In August of 2011, on the spur of the moment while at the Apple store in Kansas City, I decided to replace my Nokia “feature phone” with an iPhone. They had the 3GS available, and the iPhone 4. I didn’t like the feel of the 4 – it felt square, and cold due to the metal on the side. The 3GS was a big enough improvement over the Nokia, and it was less expensive, so we went with the 3GS. I kept my AT&T plan as I’ve always been happy with the features and details. It works well in Germany and my plan allows me to temporarily change / adapt to a foreign country = I can add overseas roaming, for instance, for the two weeks I need it and then cancel again. My data plan was 200 MB/month which AT&T has since discontinued (but allowed me to stay on, as long as I didn’t change anything else).
In February of 2012, when eligible for an upgrade, Mark replaced his android HTC Droid Incredible with an iPhone 4S, staying with Verizon.
A few days ago, Mark reminded me that I was now eligible for an upgrade. The choices were: upgrade to an iPhone 4S ($99), or to an iPhone 5 ($199), or wait until they release the new version of the 5 and the price for the “old” 5 drops and get an “old” 5. Or, of course, go with a different kind of phone. Jonathan has a Samsung Galaxy Note II and is beyond thrilled with it – he loves the large screen, the long battery life, and its many features.
Then we started talking, again, about some kind of shared/family plan. We were paying a total of around $150 every month for the two plans, one with AT&T and one with Verizon. So, Mark called AT&T and started a google spreadsheet, looking at options. He was about half way through his contract with Verizon which meant that breaking that contract and joining me with AT&T would incur an early termination fee of $210, a number which would have to be taken into consideration when looking at expenses and potential savings.
Of course, Mark’s phone was a Verizon phone, so in order for us to be on some kind of family plan with AT&T he would need an AT&T iPhone – early upgrade to the iPhone 5 for him.
We had pretty much decided to go with the iPhone 5 (for both of us, one for Mark, one for me), which, at $199 each, was quite pricey. To which we needed to add the early termination fee for Verizon. The savings from any kind of family plan would over the next year make up for that. But it was still a big expense to look at.
A couple trips to BestBuy to look at phones and plans, and to the AT&T store which offered differing details on some of the plans, and then some – no, a lot of – mulling, thinking, revisiting spreadsheet … going online to look at BestBuy’s trade-in value (in the form of gift cards) for used electronics … My 3GS was worth exactly $0.00, but Mark’s 4S could be worth more than $250, and if instead of a gift card they would apply the trade-in value to the transaction it would bring the price of two new phones down quite a bit.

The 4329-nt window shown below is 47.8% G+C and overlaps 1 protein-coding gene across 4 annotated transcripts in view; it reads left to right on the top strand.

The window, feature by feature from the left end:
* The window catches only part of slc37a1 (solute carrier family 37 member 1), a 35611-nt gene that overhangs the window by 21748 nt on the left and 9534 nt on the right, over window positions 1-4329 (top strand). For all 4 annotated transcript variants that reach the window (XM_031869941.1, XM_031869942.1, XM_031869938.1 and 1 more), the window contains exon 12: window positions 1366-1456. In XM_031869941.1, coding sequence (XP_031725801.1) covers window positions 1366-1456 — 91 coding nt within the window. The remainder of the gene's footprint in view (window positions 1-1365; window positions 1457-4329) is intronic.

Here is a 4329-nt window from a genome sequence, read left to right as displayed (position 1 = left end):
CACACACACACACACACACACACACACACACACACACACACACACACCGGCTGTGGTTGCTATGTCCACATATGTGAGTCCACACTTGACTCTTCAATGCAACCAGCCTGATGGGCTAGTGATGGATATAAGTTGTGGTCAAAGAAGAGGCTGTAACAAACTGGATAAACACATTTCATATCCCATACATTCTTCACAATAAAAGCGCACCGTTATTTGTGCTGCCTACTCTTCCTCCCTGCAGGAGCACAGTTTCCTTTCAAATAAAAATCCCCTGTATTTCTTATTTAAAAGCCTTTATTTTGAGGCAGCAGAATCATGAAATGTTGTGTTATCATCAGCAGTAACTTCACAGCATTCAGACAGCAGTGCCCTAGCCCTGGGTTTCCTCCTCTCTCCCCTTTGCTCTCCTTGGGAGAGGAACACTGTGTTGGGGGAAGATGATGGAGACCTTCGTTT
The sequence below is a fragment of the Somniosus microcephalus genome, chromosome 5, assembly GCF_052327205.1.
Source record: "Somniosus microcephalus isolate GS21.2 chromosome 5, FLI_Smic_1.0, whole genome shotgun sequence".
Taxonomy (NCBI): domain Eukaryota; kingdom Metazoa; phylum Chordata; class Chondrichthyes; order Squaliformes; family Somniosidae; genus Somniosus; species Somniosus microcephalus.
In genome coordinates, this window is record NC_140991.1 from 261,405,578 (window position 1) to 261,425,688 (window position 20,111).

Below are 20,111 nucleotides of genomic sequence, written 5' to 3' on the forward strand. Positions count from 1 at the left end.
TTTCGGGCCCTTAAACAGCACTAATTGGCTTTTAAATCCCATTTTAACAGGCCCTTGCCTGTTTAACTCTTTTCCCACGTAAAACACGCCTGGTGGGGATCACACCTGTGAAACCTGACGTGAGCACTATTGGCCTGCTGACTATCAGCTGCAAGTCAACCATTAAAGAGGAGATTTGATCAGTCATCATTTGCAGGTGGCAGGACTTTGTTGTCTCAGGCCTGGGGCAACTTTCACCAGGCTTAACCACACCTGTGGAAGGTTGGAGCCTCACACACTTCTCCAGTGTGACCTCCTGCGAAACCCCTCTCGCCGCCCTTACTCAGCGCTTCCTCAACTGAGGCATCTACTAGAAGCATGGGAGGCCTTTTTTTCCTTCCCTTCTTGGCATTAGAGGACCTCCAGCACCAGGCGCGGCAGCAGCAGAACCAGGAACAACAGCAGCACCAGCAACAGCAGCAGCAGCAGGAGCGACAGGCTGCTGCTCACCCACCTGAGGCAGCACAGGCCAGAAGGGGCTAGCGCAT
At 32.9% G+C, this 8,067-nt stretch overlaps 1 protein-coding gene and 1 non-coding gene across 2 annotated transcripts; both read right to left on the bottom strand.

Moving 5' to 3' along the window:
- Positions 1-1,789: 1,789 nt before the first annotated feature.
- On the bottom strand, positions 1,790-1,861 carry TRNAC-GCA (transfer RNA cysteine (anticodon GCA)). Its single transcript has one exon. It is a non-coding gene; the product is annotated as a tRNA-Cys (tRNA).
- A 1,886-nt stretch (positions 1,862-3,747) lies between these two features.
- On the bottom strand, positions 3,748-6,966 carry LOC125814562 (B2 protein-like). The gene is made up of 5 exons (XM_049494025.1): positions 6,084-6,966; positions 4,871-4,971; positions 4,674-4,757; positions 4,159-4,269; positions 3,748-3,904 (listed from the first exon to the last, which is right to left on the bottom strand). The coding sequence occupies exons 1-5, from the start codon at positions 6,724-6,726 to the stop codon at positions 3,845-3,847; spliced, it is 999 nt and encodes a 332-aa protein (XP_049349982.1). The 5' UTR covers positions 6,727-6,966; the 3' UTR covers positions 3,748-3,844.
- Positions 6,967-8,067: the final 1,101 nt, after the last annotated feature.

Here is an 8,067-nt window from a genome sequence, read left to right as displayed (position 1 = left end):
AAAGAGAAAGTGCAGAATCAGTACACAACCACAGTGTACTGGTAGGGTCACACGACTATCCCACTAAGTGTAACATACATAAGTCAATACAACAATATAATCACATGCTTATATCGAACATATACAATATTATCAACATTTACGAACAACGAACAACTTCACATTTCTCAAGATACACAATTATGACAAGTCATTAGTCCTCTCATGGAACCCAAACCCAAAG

With AT&T, there are two ways to combine plans: one, the family plan, and another, the “Mobile Share Plan“. For two phones/people, the price for both plans was identical but for our purposes, the mobile share plan was the better option because it gets us a combined 1GB of data, and unlimited calling and texting. Plus, this plan allows for a free Mobile Hotspot (free tethering) which is very attractive as it’ll allow us to get iPads and laptops online outside of our home or otherwise free Wi-Fi.
The savings (over two separate plans with two different carriers) aren’t that great, definitely not as big as I had hoped and expected, but it will be less than what we have been paying. Of course there is AT&T’s one-time change-of-plans fee of $36 per phone.
Tuesday, after dinner, we went to BestBuy. The plan was to see if they would use Mark’s phone as a trade-in, applicable right away, not some gift card we’d get in the mail at some later point. We were prepared to walk out if that was not an option.
Not only was trading in Mark’s phone (for $256) an option and acceptable, the sales representative, when we asked for two iPhone 5’s brought over two boxes and asked whether we would be interested in an “open box” phone => $149 instead of $199 per phone. We looked the phones over, very carefully, and one of them did indeed have one itty-bitty tiny nick on the side but it didn’t bother me enough. The warranties and guaranties were the same as with a brand-new phone, plus a 14-day return policy (with no restocking fee). A deal too good to refuse.
I like to add an “Invisible Shield” to my phone to protect the screen, and, as luck would have it, they even had a soft shell case similar to the one I had had for my 3GS, this one by Rocketfish instead of Belkin. There was a special “buy two accessories for $45” deal (which our sales representative brought down to $35), so by the time we bought two iPhone 5’s with shield (plus installation fee) and case for one of them, we had spent exactly $115.81.
Without the soft shell case, I still wouldn’t like the feel of the iPhone 5, but between the case, and the improvements over the 3GS – I am thrilled. It will be a while before I don’t marvel anymore at how crisp the display is, the high quality of the pictures it takes, and how immensely fast this phone is.
Oh, and the sales representative at our local BestBuy was an absolute joy to work with: competent, friendly, unhurried but efficient, efficient but unhurried. Partly because Mark’s phone had a lot of pictures, it took a long time to transfer them to the new phone, so we spend a good two hours at the store before everything was finished.